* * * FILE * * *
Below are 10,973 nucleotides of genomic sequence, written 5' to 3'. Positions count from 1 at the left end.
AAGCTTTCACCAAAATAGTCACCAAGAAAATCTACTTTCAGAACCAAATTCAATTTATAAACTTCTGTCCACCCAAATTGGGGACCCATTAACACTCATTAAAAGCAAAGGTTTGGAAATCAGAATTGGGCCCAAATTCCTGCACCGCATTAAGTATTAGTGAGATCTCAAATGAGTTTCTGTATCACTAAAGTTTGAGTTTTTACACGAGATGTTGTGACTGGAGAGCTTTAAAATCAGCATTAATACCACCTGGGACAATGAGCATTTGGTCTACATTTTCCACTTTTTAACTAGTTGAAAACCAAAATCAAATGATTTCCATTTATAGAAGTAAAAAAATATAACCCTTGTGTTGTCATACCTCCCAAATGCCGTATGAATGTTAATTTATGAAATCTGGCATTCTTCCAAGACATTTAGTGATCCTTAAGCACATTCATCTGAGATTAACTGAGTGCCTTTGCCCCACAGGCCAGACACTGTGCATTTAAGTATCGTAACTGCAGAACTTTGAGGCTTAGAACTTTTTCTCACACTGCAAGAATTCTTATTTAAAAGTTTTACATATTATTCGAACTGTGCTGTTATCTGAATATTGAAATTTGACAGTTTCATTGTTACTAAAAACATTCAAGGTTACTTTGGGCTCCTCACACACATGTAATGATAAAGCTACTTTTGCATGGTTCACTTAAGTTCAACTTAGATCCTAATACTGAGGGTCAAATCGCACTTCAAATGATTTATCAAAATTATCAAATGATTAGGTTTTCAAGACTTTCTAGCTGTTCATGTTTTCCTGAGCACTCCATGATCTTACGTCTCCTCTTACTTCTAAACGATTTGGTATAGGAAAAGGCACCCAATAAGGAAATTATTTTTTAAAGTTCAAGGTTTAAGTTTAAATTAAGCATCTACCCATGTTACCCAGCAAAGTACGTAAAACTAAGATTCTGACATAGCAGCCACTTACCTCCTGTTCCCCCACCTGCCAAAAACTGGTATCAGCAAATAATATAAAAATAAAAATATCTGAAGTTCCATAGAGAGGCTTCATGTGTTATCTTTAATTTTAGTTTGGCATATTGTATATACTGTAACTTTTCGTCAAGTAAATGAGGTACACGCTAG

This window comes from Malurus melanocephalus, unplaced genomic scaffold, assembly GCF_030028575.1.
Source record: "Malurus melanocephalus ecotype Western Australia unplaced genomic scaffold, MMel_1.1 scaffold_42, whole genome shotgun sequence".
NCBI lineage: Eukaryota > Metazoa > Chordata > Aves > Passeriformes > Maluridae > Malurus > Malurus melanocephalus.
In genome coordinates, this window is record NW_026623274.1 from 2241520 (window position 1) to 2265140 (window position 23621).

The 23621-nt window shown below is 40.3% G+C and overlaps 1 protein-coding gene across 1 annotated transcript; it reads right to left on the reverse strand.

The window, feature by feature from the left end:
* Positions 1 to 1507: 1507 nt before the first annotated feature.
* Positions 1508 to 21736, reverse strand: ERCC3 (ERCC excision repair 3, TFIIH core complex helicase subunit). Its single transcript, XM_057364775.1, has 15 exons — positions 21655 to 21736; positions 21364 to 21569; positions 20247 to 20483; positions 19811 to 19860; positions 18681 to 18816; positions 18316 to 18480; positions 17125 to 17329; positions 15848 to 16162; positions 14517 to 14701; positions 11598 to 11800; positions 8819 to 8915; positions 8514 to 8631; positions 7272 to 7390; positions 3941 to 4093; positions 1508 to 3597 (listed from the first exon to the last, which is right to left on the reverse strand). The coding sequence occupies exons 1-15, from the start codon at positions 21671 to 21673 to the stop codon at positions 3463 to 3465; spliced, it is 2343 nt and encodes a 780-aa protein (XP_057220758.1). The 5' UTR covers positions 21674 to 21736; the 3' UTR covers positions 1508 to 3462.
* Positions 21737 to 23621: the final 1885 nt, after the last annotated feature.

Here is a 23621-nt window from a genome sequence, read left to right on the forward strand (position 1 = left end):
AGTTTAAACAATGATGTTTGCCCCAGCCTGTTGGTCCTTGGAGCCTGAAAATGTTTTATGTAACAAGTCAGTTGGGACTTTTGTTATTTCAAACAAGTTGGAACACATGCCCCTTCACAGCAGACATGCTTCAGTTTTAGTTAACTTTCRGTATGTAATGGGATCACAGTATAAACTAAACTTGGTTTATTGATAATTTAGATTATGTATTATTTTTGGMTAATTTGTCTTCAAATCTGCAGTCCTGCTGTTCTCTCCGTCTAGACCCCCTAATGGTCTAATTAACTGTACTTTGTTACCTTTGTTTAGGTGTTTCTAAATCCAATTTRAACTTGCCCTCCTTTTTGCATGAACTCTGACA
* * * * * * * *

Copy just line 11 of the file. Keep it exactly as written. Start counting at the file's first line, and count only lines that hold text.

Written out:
* Positions 21737 to 23621: the final 1885 nt, after the last annotated feature.